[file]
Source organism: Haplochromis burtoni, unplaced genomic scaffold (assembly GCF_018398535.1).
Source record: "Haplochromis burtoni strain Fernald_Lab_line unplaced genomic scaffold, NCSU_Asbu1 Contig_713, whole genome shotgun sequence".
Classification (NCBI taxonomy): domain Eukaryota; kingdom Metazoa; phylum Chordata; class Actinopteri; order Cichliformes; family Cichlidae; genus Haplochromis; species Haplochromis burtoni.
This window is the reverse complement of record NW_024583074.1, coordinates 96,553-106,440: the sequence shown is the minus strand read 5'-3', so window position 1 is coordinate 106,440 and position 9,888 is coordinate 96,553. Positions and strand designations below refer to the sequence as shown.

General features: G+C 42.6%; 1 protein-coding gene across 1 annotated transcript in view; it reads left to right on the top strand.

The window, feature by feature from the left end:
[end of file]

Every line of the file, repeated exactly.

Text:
Source organism: Haplochromis burtoni, unplaced genomic scaffold (assembly GCF_018398535.1).
Source record: "Haplochromis burtoni strain Fernald_Lab_line unplaced genomic scaffold, NCSU_Asbu1 Contig_713, whole genome shotgun sequence".
Classification (NCBI taxonomy): domain Eukaryota; kingdom Metazoa; phylum Chordata; class Actinopteri; order Cichliformes; family Cichlidae; genus Haplochromis; species Haplochromis burtoni.
This window is the reverse complement of record NW_024583074.1, coordinates 96,553-106,440: the sequence shown is the minus strand read 5'-3', so window position 1 is coordinate 106,440 and position 9,888 is coordinate 96,553. Positions and strand designations below refer to the sequence as shown.

General features: G+C 42.6%; 1 protein-coding gene across 1 annotated transcript in view; it reads left to right on the top strand.

The window, feature by feature from the left end: